1-2 Blog: Consumer Who? Consumer You!

written by: Lidia Bronkowska

There are two types of consumers: individual and organizational. An individual consumer purchases goods and services to satisfy their own personal needs and wants or to satisfy the needs and wants of others. While an organizational consumer purchases goods and services in order to produce other goods or services, resell them to other organizations or to individual consumers, or help manage and run their organization (Kardes, 2013, p. 8). Out of the two, I am definitely an individual consumer.

Since I don’t have bills like rent/mortgage, electric, water, etc. my spending is a little less frugal than others. I tend to buy more things that I want than I probably should, however, the things that lead into actually purchasing something are packaging designs and whether or not I am interested in something. For example, with grocery items or beauty items, packaging is a big component in what product I choose. When it comes to clothing, such as graphic tees, then it’s something I’m super interested in than I’m more likely to buy it, even if I don’t really need it. For example, the FRIENDS tv show celebrated their 25 year anniversary last year, so a lot of companies were and still are doing things with FRIENDS such as Pottery Barn, Target, and The Coffee Bean & Tea Leaf. I have purchased something from each of those places. Another aspect that influences my buying decision is whether or not something is supporting a cause, in particular non-profits who fight against human trafficking. 

Purchase activities are those through which a consumer acquires goods and services (Kardes, 2013, p. 9). This is everything from researching the product or service to the reviews of said thing. If I’m looking into making bigger purchases like running shoes or a paddle board or even activities in other cities, I research all I can to make sure I get the best quality of product or service within my budget. For example, last November, I took my boyfriend to Chicago to visit my family, but I also wanted to take him around the city. I did all of my research on which buses and trains to take and when to take them. I also looked up all of the prices of all the museums and buildings we would visit and found out that a CityPass would be cheaper than purchases tickets for each place individually.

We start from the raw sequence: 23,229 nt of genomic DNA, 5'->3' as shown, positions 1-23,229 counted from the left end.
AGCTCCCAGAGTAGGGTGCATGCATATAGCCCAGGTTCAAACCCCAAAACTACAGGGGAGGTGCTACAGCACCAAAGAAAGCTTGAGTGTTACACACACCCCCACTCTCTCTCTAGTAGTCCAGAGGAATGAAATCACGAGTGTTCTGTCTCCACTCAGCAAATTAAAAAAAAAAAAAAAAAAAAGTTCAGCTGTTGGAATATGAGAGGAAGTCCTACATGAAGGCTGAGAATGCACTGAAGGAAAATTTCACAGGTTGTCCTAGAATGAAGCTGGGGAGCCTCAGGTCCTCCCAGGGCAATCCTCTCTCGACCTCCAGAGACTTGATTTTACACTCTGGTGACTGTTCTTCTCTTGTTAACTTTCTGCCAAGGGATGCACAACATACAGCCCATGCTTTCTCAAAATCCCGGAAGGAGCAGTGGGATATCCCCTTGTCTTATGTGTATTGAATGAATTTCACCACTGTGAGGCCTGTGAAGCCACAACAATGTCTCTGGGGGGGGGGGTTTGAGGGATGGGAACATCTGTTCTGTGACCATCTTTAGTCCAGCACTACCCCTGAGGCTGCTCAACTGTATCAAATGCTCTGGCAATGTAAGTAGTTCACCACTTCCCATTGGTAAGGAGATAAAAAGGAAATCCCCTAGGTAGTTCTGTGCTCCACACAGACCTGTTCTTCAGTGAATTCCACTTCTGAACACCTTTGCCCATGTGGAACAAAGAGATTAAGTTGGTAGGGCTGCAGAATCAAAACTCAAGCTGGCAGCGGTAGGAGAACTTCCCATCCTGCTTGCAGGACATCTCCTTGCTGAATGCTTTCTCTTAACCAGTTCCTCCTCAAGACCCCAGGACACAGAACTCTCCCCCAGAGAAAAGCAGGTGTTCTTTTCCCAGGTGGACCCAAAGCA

When it comes to being influenced to make a purchase, one of the first things to grab my attention is design. The way a product is marketed, as well as packaged, is an almost sure way to get a sale from me. I think this stems from being a graphic designer, and naturally having an eye for things like this and then appreciating the work behind it. I have tried things I absolutely hate, just because I loved the packaging so much. For example, I am not a fan of kombucha. The benefits of it appeals to me, but the taste does not. However, one time the packaging of a certain brand of kombucha was so appealing to me, that it shifted my mindset into believing that it would taste different; however though, that was not the case.

Post-purchase behavior is how a consumer feels after their purchase; whether they feel satisfied or dissatisfied (Boundless). Majority of the time my post-purchase behavior is positive, as I’m satisfied with my purchase. Very rarely am I dissatisfied, and that is due to my research prior to making purchases, especially on big purchases. With smaller purchases, I am usually still satisfied, because I’m either purchasing something that is a need or I’m purchasing something I have a high interest in or a deep passion in.


Boundless. (n.d.). Boundless Marketing. Retrieved from https://courses.lumenlearning.com/boundless-marketing/chapter/the-consumer-decision-process/

Kardes, F. R., Cronley, M. L., & Cline, T. W. (2013). Consumer Behavior (2nd ed.). [Cengage Learning]. Retrieved from https://mbsdirect.vitalsource.com/#/books/9781305161689/ 

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